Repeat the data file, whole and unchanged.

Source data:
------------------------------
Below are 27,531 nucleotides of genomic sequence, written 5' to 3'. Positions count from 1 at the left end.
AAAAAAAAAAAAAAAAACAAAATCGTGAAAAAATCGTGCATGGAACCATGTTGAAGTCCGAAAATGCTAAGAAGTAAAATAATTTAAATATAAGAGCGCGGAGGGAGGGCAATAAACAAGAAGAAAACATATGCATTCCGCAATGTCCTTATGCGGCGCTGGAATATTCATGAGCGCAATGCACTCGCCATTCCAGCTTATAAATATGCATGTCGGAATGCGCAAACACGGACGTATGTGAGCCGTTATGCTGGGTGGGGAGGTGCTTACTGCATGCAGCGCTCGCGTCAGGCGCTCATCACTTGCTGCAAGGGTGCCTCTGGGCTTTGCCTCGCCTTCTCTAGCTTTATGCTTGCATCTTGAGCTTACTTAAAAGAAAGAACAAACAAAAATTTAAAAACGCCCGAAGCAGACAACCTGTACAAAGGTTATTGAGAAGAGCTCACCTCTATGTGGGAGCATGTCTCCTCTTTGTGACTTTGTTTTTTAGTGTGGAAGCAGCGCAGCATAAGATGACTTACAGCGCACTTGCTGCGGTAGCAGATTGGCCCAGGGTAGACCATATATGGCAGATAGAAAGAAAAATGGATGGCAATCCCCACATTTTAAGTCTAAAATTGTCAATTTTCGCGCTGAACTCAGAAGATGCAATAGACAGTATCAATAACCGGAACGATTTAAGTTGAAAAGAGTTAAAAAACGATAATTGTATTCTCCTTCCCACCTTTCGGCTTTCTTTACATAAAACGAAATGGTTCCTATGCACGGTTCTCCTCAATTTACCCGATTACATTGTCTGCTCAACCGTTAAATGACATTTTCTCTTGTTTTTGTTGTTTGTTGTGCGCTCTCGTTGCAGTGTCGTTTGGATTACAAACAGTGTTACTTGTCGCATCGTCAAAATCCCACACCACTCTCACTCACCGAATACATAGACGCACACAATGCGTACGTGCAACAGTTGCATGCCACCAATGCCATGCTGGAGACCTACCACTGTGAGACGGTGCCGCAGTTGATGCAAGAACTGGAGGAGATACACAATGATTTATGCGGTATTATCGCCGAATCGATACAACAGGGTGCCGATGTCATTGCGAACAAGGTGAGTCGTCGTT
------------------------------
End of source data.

Below are 27,531 nucleotides of genomic sequence, written 5' to 3'. Positions count from 1 at the left end.
AAAAAAAAAAAAAAAAACAAAATCGTGAAAAAATCGTGCATGGAACCATGTTGAAGTCCGAAAATGCTAAGAAGTAAAATAATTTAAATATAAGAGCGCGGAGGGAGGGCAATAAACAAGAAGAAAACATATGCATTCCGCAATGTCCTTATGCGGCGCTGGAATATTCATGAGCGCAATGCACTCGCCATTCCAGCTTATAAATATGCATGTCGGAATGCGCAAACACGGACGTATGTGAGCCGTTATGCTGGGTGGGGAGGTGCTTACTGCATGCAGCGCTCGCGTCAGGCGCTCATCACTTGCTGCAAGGGTGCCTCTGGGCTTTGCCTCGCCTTCTCTAGCTTTATGCTTGCATCTTGAGCTTACTTAAAAGAAAGAACAAACAAAAATTTAAAAACGCCCGAAGCAGACAACCTGTACAAAGGTTATTGAGAAGAGCTCACCTCTATGTGGGAGCATGTCTCCTCTTTGTGACTTTGTTTTTTAGTGTGGAAGCAGCGCAGCATAAGATGACTTACAGCGCACTTGCTGCGGTAGCAGATTGGCCCAGGGTAGACCATATATGGCAGATAGAAAGAAAAATGGATGGCAATCCCCACATTTTAAGTCTAAAATTGTCAATTTTCGCGCTGAACTCAGAAGATGCAATAGACAGTATCAATAACCGGAACGATTTAAGTTGAAAAGAGTTAAAAAACGATAATTGTATTCTCCTTCCCACCTTTCGGCTTTCTTTACATAAAACGAAATGGTTCCTATGCACGGTTCTCCTCAATTTACCCGATTACATTGTCTGCTCAACCGTTAAATGACATTTTCTCTTGTTTTTGTTGTTTGTTGTGCGCTCTCGTTGCAGTGTCGTTTGGATTACAAACAGTGTTACTTGTCGCATCGTCAAAATCCCACACCACTCTCACTCACCGAATACATAGACGCACACAATGCGTACGTGCAACAGTTGCATGCCACCAATGCCATGCTGGAGACCTACCACTGTGAGACGGTGCCGCAGTTGATGCAAGAACTGGAGGAGATACACAATGATTTATGCGGTATTATCGCCGAATCGATACAACAGGGTGCCGATGTCATTGCGAACAAGGTGAGTCGTCGTT